The largest cement factory in Sweden is facing closure after a court ruling ordered it to stop mining limestone. The decision was dictated by concerns for the environment and caused ecologists to cheer but it could actually lead to a net increase in CO2 emissions.
Slite currently produces 75% of the country’s cement and is deemed Sweden’s second largest CO2 emitter. Yet, while shutting down completely or sourcing raw materials from elsewhere will certainly slash emissions and contribute to Sweden achieving its climate goals, it may prove to be making matters worse for the planet as a whole.
Namely, the need to import cement from countries outside of the EU that are already known to emit massive quantities of greenhouse gases as it is, will likely see a boost in those quantities. The decision could also result in staggering job losses in the construction industry in Sweden.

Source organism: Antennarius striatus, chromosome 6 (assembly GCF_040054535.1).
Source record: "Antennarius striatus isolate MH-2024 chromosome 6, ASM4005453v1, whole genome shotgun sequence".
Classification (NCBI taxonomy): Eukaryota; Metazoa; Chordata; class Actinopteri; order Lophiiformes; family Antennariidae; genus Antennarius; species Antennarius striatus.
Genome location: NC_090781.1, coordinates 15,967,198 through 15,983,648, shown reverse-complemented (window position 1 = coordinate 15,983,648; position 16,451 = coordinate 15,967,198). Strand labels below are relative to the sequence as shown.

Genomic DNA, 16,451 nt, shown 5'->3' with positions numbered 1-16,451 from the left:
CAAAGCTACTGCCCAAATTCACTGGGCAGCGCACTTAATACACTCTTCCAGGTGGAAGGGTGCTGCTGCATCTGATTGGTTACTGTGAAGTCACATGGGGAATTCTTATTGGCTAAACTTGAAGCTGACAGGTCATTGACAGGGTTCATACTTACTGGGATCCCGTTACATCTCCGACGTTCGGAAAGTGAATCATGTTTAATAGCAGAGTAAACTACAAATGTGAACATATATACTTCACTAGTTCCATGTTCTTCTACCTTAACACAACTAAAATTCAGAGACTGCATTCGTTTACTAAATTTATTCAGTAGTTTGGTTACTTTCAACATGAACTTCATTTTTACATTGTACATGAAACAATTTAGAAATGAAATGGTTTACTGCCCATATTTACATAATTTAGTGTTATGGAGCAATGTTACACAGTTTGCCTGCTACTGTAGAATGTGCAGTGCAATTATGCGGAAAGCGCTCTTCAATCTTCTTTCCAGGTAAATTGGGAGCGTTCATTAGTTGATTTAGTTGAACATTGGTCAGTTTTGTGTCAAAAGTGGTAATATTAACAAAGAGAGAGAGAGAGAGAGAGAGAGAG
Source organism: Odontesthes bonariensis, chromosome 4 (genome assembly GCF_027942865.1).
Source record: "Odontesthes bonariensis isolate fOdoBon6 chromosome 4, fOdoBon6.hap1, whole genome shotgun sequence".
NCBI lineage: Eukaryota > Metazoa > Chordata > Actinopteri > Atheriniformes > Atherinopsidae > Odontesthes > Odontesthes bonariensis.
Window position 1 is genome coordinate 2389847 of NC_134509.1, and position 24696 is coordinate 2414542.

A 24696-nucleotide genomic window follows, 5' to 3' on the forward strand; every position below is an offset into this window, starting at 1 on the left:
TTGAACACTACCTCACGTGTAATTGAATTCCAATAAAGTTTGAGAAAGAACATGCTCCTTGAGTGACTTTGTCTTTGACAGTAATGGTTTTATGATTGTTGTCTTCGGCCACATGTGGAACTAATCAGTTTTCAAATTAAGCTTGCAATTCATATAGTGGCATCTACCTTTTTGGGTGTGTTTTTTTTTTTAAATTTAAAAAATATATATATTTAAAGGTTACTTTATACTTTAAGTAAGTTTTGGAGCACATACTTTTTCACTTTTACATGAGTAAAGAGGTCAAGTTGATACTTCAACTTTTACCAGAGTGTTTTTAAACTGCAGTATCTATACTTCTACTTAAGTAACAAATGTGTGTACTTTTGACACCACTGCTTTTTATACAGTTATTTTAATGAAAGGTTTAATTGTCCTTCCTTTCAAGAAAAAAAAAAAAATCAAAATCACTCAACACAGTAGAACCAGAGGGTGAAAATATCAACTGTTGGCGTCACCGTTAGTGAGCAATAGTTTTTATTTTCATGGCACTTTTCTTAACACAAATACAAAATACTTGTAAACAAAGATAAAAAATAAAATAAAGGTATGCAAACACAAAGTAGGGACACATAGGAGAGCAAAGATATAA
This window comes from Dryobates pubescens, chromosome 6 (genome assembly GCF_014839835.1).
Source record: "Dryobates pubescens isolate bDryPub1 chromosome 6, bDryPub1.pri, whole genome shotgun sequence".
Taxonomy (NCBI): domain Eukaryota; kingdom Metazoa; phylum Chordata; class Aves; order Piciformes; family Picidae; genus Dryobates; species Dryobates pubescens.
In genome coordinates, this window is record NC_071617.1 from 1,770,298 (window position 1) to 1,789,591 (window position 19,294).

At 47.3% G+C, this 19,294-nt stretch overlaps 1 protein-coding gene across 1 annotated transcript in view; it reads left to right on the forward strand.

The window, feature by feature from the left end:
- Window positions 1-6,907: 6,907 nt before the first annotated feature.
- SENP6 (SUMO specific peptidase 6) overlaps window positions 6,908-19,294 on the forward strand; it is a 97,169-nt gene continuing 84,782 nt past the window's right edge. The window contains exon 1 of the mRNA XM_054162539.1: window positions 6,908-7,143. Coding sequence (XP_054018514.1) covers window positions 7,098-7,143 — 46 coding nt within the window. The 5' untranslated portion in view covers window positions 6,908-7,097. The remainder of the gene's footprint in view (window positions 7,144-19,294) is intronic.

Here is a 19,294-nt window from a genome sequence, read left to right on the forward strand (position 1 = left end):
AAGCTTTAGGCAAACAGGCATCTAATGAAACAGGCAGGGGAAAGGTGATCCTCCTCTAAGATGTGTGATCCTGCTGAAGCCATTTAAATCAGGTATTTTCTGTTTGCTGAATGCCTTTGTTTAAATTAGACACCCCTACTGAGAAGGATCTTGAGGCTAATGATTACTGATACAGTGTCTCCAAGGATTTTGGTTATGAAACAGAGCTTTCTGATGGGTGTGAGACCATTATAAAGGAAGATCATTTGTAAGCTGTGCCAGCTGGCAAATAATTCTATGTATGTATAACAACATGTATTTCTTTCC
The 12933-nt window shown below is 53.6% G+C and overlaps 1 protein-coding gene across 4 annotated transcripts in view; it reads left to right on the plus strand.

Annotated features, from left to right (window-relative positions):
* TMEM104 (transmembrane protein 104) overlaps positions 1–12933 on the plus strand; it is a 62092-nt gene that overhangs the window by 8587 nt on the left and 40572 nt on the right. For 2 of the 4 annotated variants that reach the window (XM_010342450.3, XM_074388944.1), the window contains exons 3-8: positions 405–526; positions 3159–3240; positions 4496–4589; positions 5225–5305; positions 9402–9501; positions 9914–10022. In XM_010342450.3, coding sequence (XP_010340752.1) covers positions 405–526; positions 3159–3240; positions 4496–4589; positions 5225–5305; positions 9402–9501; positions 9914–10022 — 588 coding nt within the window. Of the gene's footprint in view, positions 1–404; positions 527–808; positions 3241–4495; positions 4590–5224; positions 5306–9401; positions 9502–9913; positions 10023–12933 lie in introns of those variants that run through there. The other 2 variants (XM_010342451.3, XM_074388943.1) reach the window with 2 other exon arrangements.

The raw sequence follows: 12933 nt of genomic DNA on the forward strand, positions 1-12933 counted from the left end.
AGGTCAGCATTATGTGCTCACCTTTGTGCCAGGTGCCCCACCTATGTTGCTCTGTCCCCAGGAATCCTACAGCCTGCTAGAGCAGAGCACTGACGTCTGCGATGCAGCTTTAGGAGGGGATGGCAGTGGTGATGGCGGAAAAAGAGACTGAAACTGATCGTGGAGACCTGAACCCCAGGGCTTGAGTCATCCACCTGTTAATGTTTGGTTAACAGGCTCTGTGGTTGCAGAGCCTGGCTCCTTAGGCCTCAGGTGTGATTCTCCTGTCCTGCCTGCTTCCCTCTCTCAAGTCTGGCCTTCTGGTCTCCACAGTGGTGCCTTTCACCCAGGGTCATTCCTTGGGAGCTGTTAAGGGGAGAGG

Sweden’s predicament is one in many of its kind that is set to be discussed during the upcoming U.N. COP26 climate talks in Glasgow and is an issue referred to as ‘carbon leakage’. ‘Carbon leakage’ constitutes the act of nations reducing their own emissions by, in fact, exporting their problem to countries with lower CO2 emission standards.
As the nation that has been leading international environmental rankings for years and has enforced the world’s highest carbon tax of $137 per tonne, Sweden has also successfully managed to preserve its economic growth while consistently working towards its target of net zero emissions by 2045.
But the current issue stemming from the potential closure of the Slite cement factory is an epitome for the escalating tensions between Paris Agreement targets and local environmental goals.
Sweden’s Minister for Environment and Climate Per Bolund has acknowledged the clash of these two competing factors along with the necessity to balance them.